Ford launched the National Arts Education Initiative with the recognition that the long-term building of coordinated arts and education program delivery systems for all children requires significantly more public and private resources. Thus, for this initiative, Ford’s primary intention is to demonstrate how communities build local public will for expanded and systemic approaches to arts and education, with a focus on two key areas: partnership building and strategic communication and advocacy. For it is only through increased public will and market demand that more public and private resources can flow towards arts education. More dollars will allow successful arts and education pilots to scale up and achieve greater reach. In support of public will building and advocacy, the initiative also seeks to help locales learn how to prepare and build their arts and education delivery systems for broader impact. To begin addressing these barriers, and to demonstrate how different types of organizations take on arts education systems-building and policy-change work, the Ford Foundation selected nine diverse grantees. The selected grantees vary in arts programming experience, arts and education reform know-how, organizational capacity, and geographic location.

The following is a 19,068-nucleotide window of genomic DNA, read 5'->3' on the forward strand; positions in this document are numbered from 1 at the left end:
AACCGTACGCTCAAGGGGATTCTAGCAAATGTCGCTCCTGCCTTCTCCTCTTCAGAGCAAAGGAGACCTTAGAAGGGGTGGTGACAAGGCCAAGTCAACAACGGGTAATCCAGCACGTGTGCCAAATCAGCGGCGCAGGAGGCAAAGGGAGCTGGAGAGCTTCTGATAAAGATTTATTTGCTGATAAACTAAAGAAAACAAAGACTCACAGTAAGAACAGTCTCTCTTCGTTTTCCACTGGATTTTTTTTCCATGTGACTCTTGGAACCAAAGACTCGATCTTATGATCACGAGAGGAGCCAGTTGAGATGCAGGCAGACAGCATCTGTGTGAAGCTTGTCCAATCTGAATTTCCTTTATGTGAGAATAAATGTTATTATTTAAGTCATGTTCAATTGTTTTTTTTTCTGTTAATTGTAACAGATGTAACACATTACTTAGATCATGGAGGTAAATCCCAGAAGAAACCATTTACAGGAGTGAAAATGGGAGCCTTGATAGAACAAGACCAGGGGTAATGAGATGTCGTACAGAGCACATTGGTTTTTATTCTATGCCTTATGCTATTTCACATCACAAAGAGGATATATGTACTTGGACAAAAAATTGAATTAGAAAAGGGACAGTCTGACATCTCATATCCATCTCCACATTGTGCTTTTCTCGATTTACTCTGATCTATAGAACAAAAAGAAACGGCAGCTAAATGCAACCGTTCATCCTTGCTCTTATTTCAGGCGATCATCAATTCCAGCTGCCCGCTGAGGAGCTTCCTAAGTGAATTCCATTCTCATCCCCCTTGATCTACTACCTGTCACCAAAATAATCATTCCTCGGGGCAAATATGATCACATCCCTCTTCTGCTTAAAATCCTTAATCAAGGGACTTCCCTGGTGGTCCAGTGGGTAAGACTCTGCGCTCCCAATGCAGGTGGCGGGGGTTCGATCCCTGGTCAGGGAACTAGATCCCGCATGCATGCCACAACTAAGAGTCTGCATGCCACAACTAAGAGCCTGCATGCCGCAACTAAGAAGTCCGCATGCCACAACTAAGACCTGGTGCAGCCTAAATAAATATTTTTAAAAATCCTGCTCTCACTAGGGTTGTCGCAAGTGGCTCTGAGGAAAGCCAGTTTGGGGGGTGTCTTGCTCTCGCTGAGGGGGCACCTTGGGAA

They range from organizations with multimillion dollar budgets that have been involved with arts-related systems-change work for over a decade, to start-up organizations with limited arts education programming experience. This diversity has led to fruitful dialogue among initiative participants and yielded important lessons about the different ways organizations and leaders mobilize for change in light of local contexts. A summary of each of the nine grantees’ core programs and capacities can be found in Table 1. In addition to the nine grantees, Ford is supporting three other organizations: the Arts Education Partnership, Douglas Gould and Company, and the OMG Center for Collaborative Learning with expertise in arts education technical assistance, strategic communications, and evaluation and partnership-building. Supports to sites include individualized technical assistance and biannual grantee meetings to foster communication, build networks, and share emerging best practices.
BUILDING A SHARED UNDERSTANDING OF WHAT IT TAKES TO BUILD ARTS EDUCATION SYSTEMS